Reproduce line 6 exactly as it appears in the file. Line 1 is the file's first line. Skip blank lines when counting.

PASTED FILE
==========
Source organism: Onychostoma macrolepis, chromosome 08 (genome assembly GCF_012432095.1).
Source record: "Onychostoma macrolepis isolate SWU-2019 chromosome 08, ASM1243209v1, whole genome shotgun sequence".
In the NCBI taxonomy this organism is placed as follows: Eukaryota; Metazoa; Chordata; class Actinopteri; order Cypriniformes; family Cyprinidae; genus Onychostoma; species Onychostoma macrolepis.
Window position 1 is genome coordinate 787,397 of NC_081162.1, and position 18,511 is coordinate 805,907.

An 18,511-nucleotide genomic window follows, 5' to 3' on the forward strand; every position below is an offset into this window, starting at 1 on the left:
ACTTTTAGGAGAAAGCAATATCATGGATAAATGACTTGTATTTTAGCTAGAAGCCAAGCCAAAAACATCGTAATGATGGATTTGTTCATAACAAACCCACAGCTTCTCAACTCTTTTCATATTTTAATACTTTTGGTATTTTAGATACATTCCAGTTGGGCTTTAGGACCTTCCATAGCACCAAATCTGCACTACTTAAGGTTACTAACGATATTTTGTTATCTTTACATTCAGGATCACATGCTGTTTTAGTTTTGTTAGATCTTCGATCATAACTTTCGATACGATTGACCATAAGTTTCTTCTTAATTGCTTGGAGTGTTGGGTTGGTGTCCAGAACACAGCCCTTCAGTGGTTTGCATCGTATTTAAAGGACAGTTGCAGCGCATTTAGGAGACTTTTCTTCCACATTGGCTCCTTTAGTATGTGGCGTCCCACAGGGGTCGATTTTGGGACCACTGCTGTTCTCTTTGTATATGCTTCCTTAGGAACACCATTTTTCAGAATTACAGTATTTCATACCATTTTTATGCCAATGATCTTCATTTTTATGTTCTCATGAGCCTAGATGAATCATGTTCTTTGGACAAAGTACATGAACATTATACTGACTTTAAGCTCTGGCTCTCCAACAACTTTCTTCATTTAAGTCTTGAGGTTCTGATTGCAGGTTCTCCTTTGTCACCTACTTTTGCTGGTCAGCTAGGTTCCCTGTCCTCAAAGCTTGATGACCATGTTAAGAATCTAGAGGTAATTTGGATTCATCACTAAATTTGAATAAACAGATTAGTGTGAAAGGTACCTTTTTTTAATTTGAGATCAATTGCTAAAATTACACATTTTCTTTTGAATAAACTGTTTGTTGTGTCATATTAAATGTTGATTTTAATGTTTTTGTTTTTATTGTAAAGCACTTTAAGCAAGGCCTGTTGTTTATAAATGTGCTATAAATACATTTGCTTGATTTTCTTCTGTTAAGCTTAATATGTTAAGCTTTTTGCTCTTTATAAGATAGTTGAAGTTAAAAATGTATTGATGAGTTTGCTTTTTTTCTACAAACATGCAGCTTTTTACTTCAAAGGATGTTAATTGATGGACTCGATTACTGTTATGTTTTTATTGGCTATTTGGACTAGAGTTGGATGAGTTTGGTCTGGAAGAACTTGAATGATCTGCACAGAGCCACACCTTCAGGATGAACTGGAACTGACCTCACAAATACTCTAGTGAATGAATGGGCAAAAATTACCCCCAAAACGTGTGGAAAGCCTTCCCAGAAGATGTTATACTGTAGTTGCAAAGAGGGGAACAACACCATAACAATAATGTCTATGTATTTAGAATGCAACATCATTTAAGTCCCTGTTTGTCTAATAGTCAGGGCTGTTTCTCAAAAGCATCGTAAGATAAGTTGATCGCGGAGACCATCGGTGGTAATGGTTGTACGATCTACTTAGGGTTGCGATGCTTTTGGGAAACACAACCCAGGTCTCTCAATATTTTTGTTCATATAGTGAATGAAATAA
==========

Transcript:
ACTTTTAGGAGAAAGCAATATCATGGATAAATGACTTGTATTTTAGCTAGAAGCCAAGCCAAAAACATCGTAATGATGGATTTGTTCATAACAAACCCACAGCTTCTCAACTCTTTTCATATTTTAATACTTTTGGTATTTTAGATACATTCCAGTTGGGCTTTAGGACCTTCCATAGCACCAAATCTGCACTACTTAAGGTTACTAACGATATTTTGTTATCTTTACATTCAGGATCACATGCTGTTTTAGTTTTGTTAGATCTTCGATCATAACTTTCGATACGATTGACCATAAGTTTCTTCTTAATTGCTTGGAGTGTTGGGTTGGTGTCCAGAACACAGCCCTTCAGTGGTTTGCATCGTATTTAAAGGACAGTTGCAGCGCATTTAGGAGACTTTTCTTCCACATTGGCTCCTTTAGTATGTGGCGTCCCACAGGGGTCGATTTTGGGACCACTGCTGTTCTCTTTGTATATGCTTCCTTAGGAACACCATTTTTCAGAATTACAGTATTTCATACCATTTTTATGCCAATGATCTTCATTTTTATGTTCTCATGAGCCTAGATGAATCATGTTCTTTGGACAAAGTACATGAACATTATACTGACTTTAAGCTCTGGCTCTCCAACAACTTTCTTCATTTAAGTCTTGAGGTTCTGATTGCAGGTTCTCCTTTGTCACCTACTTTTGCTGGTCAGCTAGGTTCCCTGTCCTCAAAGCTTGATGACCATGTTAAGAATCTAGAGGTAATTTGGATTCATCACTAAATTTGAATAAACAGATTAGTGTGAAAGGTACCTTTTTTTAATTTGAGATCAATTGCTAAAATTACACATTTTCTTTTGAATAAACTGTTTGTTGTGTCATATTAAATGTTGATTTTAATGTTTTTGTTTTTATTGTAAAGCACTTTAAGCAAGGCCTGTTGTTTATAAATGTGCTATAAATACATTTGCTTGATTTTCTTCTGTTAAGCTTAATATGTTAAGCTTTTTGCTCTTTATAAGATAGTTGAAGTTAAAAATGTATTGATGAGTTTGCTTTTTTTCTACAAACATGCAGCTTTTTACTTCAAAGGATGTTAATTGATGGACTCGATTACTGTTATGTTTTTATTGGCTATTTGGACTAGAGTTGGATGAGTTTGGTCTGGAAGAACTTGAATGATCTGCACAGAGCCACACCTTCAGGATGAACTGGAACTGACCTCACAAATACTCTAGTGAATGAATGGGCAAAAATTACCCCCAAAACGTGTGGAAAGCCTTCCCAGAAGATGTTATACTGTAGTTGCAAAGAGGGGAACAACACCATAACAATAATGTCTATGTATTTAGAATGCAACATCATTTAAGTCCCTGTTTGTCTAATAGTCAGGGCTGTTTCTCAAAAGCATCGTAAGATAAGTTGATCGCGGAGACCATCGGTGGTAATGGTTGTACGATCTACTTAGGGTTGCGATGCTTTTGGGAAACACAACCCAGGTCTCTCAATATTTTTGTTCATATAGTGAATGAAATAA